Returning to FIG. 2, and with additional reference to FIGS. 3 and 4, second body structure 34 is shown to include a pair of lateral body structures 70 a, 70 b, an upper radiator tube structure 74 and a lower radiator tube structure 78. Lateral body structures 70 a, 70 b each include an upper fender rail structure 90, a lower fender rail structure 94, a front post structure 98, a rear post structure 102 and a frame mount bracket 103. Upper and lower fender rail structures 90 and 94, front post structure 98 and upper and lower radiator tube structures 74 and 78 are formed from a mild steel tubing having, in the example illustrated, a nominal wall thickness of approximately 1.3 mm. Rear post structure 102 and frame mount bracket 103 are stamped sheet metal fabrications.

In the particular example illustrated, upper fender rail structure 90 includes a rearward end section 110, an intermediate section 114 and a forward end section 118, each of which lie in a generally horizontal plane. Rearward end section 110 is generally parallel the longitudinal axis of vehicle 10 and has a generally square cross section. A first upper securing aperture 122 is formed in the outer surface 126 of rearward end section 110 and a pair of second upper securing aperture 123 is formed in the inner surface 252 or rearward end section 110. First and second upper securing apertures 122 and 123 will be discussed in greater detail, below. Intermediate section 114 is coupled to rearward end section 110 at a first end and to forward end section 118 at a distal end. Intermediate section 114 tapers inwardly from rearward end section 110 to forward end section 118. Forward end section 118 is generally perpendicular to the longitudinal axis of vehicle 10 and includes a fastening aperture 130 which extends through its upper surface 134. Fastening aperture 130 will be discussed in greater detail, below.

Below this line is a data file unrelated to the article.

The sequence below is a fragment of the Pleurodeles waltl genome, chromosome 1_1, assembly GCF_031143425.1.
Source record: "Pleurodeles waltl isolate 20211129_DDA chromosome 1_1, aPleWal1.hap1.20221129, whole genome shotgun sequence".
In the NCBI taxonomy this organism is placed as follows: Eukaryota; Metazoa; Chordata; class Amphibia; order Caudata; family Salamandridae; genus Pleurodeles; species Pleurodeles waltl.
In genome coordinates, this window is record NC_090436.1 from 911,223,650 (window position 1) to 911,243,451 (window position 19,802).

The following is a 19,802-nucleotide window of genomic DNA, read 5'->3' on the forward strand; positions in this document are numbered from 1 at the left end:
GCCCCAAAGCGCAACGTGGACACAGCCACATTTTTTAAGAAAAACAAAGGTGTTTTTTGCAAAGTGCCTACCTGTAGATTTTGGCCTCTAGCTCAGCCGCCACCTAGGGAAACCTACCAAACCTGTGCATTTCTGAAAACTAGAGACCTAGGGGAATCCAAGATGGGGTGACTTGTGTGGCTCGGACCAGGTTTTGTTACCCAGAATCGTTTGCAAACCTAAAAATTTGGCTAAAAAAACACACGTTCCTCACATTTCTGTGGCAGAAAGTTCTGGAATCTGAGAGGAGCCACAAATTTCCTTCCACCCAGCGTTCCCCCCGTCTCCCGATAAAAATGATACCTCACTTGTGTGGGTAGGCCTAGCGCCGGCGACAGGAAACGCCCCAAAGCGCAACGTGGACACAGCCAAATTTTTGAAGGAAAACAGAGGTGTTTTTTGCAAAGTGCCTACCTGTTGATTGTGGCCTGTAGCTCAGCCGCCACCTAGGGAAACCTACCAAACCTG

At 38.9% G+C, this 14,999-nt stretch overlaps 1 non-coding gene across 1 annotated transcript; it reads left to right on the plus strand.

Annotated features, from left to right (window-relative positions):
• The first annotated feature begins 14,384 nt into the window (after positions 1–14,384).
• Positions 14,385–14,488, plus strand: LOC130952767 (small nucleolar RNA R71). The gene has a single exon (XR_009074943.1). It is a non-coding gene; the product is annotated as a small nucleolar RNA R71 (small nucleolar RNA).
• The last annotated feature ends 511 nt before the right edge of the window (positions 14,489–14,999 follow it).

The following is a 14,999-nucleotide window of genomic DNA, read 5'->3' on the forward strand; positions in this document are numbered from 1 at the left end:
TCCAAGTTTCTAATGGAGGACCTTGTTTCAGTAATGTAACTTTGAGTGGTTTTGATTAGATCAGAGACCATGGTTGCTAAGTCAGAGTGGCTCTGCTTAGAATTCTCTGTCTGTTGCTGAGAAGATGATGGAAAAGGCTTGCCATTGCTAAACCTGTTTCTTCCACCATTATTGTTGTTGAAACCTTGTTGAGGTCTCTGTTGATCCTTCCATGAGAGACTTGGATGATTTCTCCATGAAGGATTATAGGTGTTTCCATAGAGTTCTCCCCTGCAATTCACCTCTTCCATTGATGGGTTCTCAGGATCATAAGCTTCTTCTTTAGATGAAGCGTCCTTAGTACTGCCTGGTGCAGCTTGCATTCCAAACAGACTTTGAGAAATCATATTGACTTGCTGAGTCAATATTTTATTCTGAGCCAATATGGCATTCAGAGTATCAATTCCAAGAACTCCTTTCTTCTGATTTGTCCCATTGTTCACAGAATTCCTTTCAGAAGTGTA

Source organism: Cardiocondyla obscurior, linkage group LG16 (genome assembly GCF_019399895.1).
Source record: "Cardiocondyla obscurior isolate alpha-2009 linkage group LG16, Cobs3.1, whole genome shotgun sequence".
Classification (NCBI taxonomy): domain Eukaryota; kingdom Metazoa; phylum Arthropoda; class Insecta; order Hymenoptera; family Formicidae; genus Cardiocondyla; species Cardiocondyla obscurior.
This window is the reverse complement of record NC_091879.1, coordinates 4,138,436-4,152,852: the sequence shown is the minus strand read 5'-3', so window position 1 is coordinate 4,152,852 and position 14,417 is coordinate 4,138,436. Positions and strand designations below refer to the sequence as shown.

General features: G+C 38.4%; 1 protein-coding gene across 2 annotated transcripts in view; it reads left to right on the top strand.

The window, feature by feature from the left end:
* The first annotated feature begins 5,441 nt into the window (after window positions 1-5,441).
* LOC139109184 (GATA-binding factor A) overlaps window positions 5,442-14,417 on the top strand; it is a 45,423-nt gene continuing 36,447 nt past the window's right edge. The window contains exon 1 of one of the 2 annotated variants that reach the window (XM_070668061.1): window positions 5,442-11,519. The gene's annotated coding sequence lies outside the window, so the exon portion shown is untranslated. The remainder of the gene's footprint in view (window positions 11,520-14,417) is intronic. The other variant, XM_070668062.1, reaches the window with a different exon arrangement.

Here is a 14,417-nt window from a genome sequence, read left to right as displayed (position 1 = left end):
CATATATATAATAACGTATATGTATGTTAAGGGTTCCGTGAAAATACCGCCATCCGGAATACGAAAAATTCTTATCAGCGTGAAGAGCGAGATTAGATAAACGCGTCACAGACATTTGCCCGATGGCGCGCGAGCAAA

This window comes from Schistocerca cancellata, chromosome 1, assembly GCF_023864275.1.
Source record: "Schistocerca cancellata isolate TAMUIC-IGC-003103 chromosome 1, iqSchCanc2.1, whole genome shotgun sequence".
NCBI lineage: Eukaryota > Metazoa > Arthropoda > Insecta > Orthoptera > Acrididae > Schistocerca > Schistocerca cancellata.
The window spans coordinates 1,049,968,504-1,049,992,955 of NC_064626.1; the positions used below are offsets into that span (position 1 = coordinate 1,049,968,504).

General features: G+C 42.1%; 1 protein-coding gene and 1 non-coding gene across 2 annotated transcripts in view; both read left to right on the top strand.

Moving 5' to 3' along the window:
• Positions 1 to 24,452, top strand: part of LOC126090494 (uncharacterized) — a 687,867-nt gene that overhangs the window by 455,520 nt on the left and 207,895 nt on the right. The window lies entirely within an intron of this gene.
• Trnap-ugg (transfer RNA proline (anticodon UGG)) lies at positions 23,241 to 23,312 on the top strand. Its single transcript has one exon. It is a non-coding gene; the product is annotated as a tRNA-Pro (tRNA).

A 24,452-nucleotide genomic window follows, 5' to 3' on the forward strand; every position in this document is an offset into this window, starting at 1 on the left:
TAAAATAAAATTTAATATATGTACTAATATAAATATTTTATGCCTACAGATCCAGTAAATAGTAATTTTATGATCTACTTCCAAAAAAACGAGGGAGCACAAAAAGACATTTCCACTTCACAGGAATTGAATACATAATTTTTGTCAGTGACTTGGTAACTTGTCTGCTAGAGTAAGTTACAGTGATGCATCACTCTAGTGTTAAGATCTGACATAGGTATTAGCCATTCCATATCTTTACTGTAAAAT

Upper fender rail structure 90 is formed from a tube having an initial length of about 50.5 inches and a diameter of about 2.5 inches. Upper fender rail structure 90 is initially processed through a pre-bending operation wherein intermediate and forward end sections 114 and 118 are positioned relative rearward end section 110. Upper fender rail structure 90 is next processed through a hydroforming operation wherein its cross-section is changed in a predetermined manner and any holes, including first and second upper securing apertures 122 and 123 and fastening aperture 130 are pierced. Preferably, the pressure exerted on the tubing during the hydroforming operation is sufficient to alter the cross-section of the tube but not sufficient to substantially reduce the wall thickness of the tube. Upper fender rail structure 90 is then trimmed to size.